But in the jumble of all these things, I don't know what to feel anymore. There have been times this weekend that I just (literally) jumped with joy, and there have been times I just had to leave the house so that I could grieve in peace. Having this fun weekend with my healthy, active little nephew has put into sharp relief the pain that my friend is going through. Every game we played, every funny moment we had, every "biggest, tight hugs" and goodnight kisses I got, were just that much more poignant because I knew my friend might not ever get to have those things with her son.
A couple of weeks ago, I had this semi-meltdown. While at that point, I didn't know when exactly I was leaving for Guate, I knew it was eventually going to happen and I was worried about some of my friends. The transition from college to real life was making things a little tricky. I just felt this desparate need for things to be ok. I needed them to be stable. I needed to know that they were going to be ok and that I didn't have to worry about the security of our relationship while I was gone. Even though this meltdown was mostly centered around one relationship, the mindset was affecting most of the relationships of my life, including my family.
It's taken me a while to figure why I had such an intense desire to have this security, and I'm not entirely proud of the motive now that I've pinned it down. It was completely selfish.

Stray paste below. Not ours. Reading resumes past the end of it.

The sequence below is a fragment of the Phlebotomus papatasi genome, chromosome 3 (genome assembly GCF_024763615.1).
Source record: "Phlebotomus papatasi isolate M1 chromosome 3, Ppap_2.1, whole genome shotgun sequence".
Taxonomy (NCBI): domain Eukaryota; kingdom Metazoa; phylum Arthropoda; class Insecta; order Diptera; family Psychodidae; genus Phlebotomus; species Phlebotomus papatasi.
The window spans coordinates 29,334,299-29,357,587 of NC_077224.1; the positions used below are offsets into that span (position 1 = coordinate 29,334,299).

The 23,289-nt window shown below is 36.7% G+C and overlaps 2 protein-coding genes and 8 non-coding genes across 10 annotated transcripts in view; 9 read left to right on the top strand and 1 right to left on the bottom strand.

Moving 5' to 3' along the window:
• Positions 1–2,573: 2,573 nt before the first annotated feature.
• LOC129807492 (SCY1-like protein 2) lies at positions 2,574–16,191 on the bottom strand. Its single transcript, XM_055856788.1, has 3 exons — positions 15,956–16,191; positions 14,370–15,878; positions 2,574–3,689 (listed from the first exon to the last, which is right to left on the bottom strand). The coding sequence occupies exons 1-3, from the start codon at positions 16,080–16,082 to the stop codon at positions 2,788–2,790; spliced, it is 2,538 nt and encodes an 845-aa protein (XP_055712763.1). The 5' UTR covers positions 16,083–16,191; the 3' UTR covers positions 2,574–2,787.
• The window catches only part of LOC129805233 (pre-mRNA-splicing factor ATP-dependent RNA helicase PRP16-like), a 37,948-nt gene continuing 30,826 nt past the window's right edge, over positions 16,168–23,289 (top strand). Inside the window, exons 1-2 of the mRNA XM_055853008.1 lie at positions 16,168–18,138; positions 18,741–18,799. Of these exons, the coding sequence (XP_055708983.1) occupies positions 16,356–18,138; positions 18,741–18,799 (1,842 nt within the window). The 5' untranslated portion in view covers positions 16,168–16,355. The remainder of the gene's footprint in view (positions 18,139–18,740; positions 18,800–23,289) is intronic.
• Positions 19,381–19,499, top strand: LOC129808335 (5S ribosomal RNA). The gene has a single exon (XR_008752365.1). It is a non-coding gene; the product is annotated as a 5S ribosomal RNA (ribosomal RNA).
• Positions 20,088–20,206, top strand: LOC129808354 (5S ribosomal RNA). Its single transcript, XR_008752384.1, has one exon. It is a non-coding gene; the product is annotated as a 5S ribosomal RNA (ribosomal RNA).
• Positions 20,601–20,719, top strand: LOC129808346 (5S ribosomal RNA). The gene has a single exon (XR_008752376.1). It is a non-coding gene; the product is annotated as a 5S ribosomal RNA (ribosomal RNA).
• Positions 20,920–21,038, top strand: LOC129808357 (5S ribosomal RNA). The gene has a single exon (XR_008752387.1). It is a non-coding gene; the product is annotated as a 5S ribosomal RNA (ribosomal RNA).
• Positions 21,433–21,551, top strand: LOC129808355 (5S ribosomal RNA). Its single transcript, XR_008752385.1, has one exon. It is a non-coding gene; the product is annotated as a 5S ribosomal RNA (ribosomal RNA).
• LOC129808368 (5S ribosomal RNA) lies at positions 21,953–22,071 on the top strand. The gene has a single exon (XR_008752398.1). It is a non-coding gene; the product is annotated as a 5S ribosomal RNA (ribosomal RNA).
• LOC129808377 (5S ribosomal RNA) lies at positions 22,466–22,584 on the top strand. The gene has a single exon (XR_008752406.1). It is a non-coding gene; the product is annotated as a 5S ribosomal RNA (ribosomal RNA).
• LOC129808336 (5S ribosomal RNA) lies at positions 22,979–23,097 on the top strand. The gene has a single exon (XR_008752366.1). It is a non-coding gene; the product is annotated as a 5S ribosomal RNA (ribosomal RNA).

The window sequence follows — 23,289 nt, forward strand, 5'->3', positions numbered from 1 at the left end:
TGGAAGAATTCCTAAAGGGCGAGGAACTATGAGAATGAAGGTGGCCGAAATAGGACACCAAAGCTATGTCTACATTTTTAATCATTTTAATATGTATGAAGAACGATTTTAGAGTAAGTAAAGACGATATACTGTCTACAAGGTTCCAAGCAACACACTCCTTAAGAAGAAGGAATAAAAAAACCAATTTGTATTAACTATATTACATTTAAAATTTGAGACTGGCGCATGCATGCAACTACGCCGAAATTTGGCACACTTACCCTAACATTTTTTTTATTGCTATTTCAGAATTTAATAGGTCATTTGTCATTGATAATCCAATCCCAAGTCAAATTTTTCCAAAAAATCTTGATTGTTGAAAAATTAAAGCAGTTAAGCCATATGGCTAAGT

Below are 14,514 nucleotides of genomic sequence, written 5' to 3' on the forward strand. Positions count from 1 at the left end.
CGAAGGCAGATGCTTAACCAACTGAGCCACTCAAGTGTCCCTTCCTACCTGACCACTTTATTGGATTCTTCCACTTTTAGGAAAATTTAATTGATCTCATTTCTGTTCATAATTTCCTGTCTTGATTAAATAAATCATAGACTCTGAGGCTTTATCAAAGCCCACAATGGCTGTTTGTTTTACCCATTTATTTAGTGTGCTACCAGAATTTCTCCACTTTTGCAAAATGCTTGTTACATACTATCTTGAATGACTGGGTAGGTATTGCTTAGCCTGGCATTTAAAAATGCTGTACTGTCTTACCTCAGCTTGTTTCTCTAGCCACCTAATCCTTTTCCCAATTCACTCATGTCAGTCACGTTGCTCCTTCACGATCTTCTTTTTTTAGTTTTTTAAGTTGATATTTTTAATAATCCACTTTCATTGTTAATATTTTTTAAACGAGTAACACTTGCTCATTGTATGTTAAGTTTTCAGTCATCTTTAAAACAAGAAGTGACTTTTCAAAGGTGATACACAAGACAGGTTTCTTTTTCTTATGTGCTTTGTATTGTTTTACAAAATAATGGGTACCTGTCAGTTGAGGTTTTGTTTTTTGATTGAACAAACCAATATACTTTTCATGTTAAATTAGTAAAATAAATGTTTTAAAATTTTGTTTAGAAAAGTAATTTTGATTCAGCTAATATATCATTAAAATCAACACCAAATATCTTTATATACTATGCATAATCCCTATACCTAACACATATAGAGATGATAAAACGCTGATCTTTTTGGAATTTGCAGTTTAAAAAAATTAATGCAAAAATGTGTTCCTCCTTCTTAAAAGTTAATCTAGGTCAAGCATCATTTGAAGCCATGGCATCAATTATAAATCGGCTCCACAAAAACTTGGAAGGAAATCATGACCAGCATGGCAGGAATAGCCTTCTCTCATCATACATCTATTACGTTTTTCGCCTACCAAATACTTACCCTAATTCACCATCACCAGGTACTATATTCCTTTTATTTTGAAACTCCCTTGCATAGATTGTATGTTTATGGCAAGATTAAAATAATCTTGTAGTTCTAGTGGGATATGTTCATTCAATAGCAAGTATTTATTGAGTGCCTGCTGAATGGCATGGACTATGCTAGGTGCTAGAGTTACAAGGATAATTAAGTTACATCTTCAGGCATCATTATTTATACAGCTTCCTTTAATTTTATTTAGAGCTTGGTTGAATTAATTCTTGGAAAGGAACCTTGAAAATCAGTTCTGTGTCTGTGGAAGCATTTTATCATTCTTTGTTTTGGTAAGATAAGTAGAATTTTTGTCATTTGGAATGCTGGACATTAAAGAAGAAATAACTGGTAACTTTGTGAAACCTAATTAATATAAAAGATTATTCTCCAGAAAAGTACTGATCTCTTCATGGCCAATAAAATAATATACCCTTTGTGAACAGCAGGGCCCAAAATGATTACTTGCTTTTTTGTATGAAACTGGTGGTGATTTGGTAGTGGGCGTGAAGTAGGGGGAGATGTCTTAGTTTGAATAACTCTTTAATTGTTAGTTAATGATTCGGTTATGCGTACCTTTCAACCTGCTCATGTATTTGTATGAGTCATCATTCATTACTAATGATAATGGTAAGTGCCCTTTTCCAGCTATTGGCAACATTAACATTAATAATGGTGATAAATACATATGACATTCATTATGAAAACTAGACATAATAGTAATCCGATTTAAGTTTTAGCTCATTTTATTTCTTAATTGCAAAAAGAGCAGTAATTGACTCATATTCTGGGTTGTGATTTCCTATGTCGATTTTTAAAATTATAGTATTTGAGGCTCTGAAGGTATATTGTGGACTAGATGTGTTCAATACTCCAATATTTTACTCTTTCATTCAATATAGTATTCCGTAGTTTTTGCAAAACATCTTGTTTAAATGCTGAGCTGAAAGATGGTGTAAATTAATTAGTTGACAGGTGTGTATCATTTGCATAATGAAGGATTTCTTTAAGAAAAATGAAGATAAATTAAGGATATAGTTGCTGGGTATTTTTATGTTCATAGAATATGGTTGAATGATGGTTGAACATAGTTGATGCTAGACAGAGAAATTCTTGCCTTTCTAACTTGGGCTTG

You see, I want to not worry about other people. In theory, I shouldn't be worrying in the first place and I'm working on that...but I'm not there yet. But my real problem goes beyond the worry. I want people to put their lives on hold while I go off and live mine. See? Totally selfish. I've had this struggle before on a smaller scale during the summers. It's not that I don't want to be involved in their lives or that I don't think about them while I am gone, it's just that I have this part of me that wants to be Super Tori. I want to be the hero. I want to be the amazing friend that is always there when you need her. And I don't want anything too big to happen while I'm gone, because then I can't be there for the celebration or the tears, depending on the outcome.
When I went to college, I learned a lot more than what was taught in my classes. I learned what it was like to have real friendships. God put these amazing people in my life. People who, surprisingly enough, loved me and thought I was funny and wanted to hang out with me. People who ate dinner with me every night, or watched Sweet Home Alabama with me 10 zillion times. People who were my family away from home.